Industry says it is perfectly safe, a conclusion echoed by a massive $40-million study for the International Energy Agency that received funding from 10 companies and governments in Canada and Europe.
One company immediately countered parts of the Kerrs' story, arguing that other factors could be to blame for the strange occurrences, since carbon dioxide has never been injected below their property. On Tuesday, Saskatchewan Premier Brad Wall said there is "nothing proven by the incident," although he promised the government will examine the occurrences.
"I haven't seen any evidence to tell me that it's not safe, but we're doing the homework. We're going to ask all the questions," he said.
Still, the Kerrs' account has cast a stark light on the problems that could arise from carbon sequestration. Their troubles began in 2003, when the farming couple dug a gravel pit to supply aggregate to Encana Corp., the company that was then in charge of the Weyburn project.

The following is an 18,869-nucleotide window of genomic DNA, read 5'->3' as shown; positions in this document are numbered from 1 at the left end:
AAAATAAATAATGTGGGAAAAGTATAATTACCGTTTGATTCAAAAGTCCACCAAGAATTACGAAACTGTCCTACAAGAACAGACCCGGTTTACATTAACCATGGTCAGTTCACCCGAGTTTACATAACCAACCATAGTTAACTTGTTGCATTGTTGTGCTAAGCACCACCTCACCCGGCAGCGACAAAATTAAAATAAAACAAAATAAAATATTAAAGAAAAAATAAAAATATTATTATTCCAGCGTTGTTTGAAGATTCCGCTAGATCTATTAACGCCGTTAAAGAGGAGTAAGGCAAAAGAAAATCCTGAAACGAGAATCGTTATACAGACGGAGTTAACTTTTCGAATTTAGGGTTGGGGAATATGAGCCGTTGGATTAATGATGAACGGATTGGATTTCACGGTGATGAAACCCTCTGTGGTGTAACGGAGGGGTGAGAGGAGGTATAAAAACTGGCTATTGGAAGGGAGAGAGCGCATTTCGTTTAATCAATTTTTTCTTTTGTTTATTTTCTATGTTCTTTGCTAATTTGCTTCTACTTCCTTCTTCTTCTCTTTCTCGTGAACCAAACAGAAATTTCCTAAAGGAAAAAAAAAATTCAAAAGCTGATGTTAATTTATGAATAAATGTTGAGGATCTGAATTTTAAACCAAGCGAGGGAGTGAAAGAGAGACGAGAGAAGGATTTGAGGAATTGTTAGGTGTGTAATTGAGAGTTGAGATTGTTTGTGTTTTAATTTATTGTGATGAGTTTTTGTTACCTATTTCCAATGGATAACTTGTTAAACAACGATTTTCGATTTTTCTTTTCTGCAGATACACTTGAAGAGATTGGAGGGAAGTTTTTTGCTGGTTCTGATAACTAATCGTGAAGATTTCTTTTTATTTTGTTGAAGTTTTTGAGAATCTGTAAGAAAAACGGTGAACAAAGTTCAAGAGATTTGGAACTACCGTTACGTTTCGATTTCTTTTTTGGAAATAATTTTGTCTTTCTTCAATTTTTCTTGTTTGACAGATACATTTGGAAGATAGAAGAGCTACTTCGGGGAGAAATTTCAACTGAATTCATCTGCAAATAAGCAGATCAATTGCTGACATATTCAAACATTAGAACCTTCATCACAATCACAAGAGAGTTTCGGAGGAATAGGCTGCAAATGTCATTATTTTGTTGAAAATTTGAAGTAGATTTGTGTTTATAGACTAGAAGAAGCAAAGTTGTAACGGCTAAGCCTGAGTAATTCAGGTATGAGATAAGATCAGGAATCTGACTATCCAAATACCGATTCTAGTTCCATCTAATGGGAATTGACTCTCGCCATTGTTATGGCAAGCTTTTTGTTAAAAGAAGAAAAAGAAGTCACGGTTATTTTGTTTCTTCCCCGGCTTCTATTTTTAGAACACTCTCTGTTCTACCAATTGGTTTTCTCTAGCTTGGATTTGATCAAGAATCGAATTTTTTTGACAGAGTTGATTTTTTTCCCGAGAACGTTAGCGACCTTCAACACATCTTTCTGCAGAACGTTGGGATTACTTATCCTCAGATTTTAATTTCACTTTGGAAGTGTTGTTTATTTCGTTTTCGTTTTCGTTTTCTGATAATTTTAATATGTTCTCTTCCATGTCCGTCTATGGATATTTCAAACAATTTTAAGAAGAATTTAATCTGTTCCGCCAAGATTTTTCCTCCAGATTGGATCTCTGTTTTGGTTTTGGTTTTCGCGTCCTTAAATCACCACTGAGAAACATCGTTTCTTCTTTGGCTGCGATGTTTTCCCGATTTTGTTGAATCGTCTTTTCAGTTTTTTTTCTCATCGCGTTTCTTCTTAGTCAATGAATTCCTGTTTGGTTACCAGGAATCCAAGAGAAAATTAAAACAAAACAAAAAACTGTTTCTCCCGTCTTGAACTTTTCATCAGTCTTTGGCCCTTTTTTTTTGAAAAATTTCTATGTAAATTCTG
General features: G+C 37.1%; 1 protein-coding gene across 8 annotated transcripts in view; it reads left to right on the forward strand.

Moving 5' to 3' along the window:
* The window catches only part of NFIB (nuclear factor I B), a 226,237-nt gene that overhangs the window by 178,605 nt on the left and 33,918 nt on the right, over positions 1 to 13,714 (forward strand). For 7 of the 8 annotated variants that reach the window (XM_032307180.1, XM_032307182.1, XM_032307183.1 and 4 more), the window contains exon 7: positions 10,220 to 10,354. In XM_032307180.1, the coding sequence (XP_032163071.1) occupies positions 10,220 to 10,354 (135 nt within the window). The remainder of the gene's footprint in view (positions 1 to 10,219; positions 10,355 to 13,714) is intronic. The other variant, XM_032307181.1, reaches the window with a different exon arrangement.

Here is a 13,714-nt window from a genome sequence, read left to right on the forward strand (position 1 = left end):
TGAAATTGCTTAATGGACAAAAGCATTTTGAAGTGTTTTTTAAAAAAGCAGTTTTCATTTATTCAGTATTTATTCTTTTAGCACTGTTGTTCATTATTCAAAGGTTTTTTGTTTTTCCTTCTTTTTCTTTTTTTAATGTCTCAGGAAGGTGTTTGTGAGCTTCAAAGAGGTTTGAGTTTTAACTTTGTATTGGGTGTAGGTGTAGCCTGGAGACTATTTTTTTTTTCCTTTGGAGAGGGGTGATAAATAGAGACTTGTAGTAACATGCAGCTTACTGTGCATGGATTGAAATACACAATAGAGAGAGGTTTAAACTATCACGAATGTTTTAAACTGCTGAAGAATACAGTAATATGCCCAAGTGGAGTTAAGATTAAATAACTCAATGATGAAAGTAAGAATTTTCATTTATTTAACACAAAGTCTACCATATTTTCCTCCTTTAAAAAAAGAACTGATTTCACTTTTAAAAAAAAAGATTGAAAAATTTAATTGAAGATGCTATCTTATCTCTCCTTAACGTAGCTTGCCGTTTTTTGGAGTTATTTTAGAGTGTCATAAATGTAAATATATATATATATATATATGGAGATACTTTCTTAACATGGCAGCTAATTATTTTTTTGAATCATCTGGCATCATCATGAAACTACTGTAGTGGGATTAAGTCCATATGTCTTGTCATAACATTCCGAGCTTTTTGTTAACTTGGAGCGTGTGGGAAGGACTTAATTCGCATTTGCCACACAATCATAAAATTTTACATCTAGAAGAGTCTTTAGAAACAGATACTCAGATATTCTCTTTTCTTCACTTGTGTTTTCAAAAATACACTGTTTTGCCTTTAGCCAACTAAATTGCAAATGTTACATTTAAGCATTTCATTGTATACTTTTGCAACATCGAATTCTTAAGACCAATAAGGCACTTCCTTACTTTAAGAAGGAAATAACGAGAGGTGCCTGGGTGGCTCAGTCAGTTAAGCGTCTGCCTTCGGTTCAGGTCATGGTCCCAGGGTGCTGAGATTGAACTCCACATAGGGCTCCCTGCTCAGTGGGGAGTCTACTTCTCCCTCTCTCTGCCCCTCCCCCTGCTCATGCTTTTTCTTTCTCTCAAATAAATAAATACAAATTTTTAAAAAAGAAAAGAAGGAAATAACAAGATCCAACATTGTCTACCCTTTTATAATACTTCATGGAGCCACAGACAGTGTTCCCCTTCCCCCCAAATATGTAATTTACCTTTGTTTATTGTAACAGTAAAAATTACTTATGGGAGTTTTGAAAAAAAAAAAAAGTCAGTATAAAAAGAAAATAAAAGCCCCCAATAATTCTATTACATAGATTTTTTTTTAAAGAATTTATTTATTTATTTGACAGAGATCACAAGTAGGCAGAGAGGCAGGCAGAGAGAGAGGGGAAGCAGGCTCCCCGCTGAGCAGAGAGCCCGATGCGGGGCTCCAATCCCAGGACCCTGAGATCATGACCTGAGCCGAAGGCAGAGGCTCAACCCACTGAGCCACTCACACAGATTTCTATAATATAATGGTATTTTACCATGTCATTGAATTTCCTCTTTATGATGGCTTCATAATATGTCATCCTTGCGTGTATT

When the snow melted the following spring, they found that large cones of algae had developed in the bottom of the pit. It was an unusual discovery.
"Dad used to have gravel pits back into the 1960s, and you never had that," Mr. Kerr said. "You could dig a gravel pit and get down there and drink the water, it was that clean. I wouldn't do that today."
The algae bloom was just the beginning. Mr. Kerr saw "slicks of red that looked like blood had come onto it. And there were dead animals around it."